Mars Rover Spirit Finds Evidence of Water

Stuck in the sand and with time to spare, Spirit hits the jackpot.


Analysis of soil samples from where the Mars rover Spirit is stuck shows evidence of subsurface water.

The sand is stacked with less soluble compounds at the surface and increasingly more soluble minerals farther down.

The finding is a fluke. Scientists added the research after the rover got stuck and engineers were trying to figure out how it could extricate itself.

Stuck in the sands of Mars, the grounded Spirit rover unearthed evidence of subsurface water in the planet's recent past.

"It's total serendipity," Washington University planetary scientist Ray Arvidson told Discovery News. "We're driving backwards, the right front wheel doesn't work, so wherever we went we had to drag it along. It's like pushing a shopping cart with a bad front wheel. You don't push it, you pull it, but the wheel has torque."

The rover ended up getting stuck, breaking through the crust and -- surprisingly -- discovering telltale byproducts of water passing through the exceptionally silica-rich patch of soil.

"This sand wasn't normal looking," Arvidson said.

So, with nowhere to go and time to spare, scientists started a layer-by-layer look at what likely will become Spirit's final resting spot.

The soil studies were conducted between April 2009 and January 2010 as engineers tried to figure out a way to extricate Spirit from its sand pit. By March, the Martian winter silenced Spirit, which was no longer able to get enough sunlight to charge its batteries. The rover remains in hibernation, out of radio contact with its control team at NASA's Jet Propulsion Laboratory in Pasadena, Calif.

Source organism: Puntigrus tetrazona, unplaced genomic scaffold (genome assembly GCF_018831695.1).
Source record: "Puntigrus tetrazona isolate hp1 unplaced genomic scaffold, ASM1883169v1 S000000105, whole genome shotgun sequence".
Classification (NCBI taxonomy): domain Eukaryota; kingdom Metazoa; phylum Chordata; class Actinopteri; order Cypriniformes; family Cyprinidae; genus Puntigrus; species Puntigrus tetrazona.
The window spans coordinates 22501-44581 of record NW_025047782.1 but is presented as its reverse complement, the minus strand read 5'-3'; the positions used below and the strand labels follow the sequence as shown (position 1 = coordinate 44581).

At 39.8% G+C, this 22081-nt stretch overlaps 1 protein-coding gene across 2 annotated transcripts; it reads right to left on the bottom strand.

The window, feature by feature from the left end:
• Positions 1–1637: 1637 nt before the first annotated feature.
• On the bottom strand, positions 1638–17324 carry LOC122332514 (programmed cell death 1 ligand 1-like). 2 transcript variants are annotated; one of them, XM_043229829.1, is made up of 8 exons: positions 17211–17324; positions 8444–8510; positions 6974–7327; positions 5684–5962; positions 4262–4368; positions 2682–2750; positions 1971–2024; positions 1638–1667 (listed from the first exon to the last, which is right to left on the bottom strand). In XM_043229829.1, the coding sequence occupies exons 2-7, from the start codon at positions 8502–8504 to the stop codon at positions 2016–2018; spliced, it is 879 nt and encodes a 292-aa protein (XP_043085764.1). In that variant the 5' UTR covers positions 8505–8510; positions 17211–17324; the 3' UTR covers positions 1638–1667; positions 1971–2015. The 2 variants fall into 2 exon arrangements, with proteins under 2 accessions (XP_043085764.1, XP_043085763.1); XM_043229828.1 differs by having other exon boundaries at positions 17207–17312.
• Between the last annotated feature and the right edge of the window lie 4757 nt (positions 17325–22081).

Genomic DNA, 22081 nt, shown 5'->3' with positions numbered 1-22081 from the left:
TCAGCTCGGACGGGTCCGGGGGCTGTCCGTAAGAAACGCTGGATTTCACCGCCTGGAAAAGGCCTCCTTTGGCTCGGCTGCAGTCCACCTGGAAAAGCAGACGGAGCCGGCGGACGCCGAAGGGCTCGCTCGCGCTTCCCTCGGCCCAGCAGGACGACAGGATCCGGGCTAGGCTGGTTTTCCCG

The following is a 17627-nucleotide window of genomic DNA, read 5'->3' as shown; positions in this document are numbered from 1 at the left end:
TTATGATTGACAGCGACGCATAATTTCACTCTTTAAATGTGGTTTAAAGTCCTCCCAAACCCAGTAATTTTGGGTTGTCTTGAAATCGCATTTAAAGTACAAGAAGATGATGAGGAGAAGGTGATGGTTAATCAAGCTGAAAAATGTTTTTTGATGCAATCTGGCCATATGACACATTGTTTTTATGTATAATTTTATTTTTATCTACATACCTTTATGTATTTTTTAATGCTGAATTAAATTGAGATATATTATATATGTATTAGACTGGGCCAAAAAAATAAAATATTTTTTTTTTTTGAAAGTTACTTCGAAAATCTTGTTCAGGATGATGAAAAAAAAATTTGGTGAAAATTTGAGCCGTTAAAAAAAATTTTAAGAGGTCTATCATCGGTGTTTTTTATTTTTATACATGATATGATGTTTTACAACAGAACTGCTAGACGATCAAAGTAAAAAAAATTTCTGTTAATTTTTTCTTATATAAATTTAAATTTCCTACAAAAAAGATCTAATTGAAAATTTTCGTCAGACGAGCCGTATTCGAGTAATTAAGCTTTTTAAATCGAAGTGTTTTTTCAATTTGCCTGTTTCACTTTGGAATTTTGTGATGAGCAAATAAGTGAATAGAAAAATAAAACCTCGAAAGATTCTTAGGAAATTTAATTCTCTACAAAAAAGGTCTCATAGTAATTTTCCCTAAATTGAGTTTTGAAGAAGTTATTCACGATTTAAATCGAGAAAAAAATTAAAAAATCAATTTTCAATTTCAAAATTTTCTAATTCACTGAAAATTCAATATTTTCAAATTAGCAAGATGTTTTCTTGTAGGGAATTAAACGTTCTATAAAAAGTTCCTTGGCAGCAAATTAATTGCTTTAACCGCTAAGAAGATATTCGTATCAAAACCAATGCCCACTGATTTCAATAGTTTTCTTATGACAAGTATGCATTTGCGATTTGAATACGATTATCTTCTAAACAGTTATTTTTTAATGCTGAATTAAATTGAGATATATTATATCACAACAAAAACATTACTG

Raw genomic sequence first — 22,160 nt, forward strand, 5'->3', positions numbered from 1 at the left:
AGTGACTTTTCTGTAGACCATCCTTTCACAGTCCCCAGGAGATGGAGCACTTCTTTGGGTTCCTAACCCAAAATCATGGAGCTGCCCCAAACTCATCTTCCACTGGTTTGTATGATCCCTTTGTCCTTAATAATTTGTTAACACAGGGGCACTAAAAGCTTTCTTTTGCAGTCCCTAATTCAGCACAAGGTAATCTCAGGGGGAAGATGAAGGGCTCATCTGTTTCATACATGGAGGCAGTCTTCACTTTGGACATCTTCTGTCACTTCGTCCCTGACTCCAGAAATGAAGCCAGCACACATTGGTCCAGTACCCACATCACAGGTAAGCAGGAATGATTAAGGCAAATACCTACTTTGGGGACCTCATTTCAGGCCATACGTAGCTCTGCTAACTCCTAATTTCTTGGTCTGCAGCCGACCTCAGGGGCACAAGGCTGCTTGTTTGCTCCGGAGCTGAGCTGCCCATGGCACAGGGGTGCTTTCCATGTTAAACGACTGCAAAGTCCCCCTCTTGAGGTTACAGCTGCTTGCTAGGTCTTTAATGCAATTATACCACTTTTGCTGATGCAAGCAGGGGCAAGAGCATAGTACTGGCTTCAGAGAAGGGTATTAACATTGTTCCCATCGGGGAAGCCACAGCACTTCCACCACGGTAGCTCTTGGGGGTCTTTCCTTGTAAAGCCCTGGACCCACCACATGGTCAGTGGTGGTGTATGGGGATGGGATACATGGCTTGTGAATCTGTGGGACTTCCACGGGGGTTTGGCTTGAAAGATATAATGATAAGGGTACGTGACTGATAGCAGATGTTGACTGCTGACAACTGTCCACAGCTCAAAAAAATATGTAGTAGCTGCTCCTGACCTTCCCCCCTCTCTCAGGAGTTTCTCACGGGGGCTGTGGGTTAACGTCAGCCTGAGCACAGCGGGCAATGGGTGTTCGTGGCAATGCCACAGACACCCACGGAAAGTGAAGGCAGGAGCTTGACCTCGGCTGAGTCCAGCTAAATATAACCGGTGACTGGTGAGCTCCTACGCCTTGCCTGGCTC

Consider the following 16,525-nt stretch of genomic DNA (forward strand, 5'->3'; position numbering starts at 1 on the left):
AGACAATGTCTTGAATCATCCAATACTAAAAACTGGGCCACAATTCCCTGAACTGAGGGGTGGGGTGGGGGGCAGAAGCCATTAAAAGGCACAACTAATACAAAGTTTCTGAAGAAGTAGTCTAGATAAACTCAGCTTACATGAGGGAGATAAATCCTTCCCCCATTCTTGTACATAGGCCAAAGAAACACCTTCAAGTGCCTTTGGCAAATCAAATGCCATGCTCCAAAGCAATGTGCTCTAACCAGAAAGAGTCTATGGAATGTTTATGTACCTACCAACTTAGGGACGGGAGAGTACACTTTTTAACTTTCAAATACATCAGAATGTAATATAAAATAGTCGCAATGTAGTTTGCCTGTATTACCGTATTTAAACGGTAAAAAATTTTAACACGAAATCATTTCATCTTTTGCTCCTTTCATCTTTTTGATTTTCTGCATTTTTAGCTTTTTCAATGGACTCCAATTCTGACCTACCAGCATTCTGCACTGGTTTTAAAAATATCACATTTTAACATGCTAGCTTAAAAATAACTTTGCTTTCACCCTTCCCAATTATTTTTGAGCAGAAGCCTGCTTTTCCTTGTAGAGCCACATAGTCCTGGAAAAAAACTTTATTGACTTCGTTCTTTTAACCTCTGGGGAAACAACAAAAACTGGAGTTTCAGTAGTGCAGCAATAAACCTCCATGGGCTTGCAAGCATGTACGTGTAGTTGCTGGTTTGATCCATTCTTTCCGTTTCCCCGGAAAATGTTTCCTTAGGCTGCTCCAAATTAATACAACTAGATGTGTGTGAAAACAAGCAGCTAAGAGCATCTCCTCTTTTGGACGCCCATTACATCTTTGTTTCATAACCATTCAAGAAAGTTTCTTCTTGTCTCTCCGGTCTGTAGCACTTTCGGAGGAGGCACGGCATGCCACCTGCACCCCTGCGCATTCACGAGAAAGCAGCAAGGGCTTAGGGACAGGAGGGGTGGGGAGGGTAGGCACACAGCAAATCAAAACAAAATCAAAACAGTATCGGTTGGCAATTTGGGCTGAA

"We're still waiting patiently and optimistically," rover lead scientist Steve Squyres, with Cornell University, wrote in an email to Discovery News.

Meanwhile, analysis showed the crust where Spirit sits is comprised of relatively insoluble minerals like silica, hematite and gypsum, but each layer down contains increasingly more soluble compounds which typically result when ferric sulfates are dissolved by water.

Arvidson's best guess is that in the relatively recent past -- a hundred thousand years or so -- when the planet's tilt was more askew, snow fell in the area where Spirit now sits, then melted, moistening the sand to the point where water seeped down into the ground.

"It wouldn't be puddles, but films of water that was pulled by gravity downward," Arvidson said. "You couldn't take a drink of it. For one thing, it'd be salty and for another there's not much of it."

"This is telling us something about the modern water cycle on Mars," he added.

Arvidson and colleagues report their findings in the Journal of Geophysical Research.

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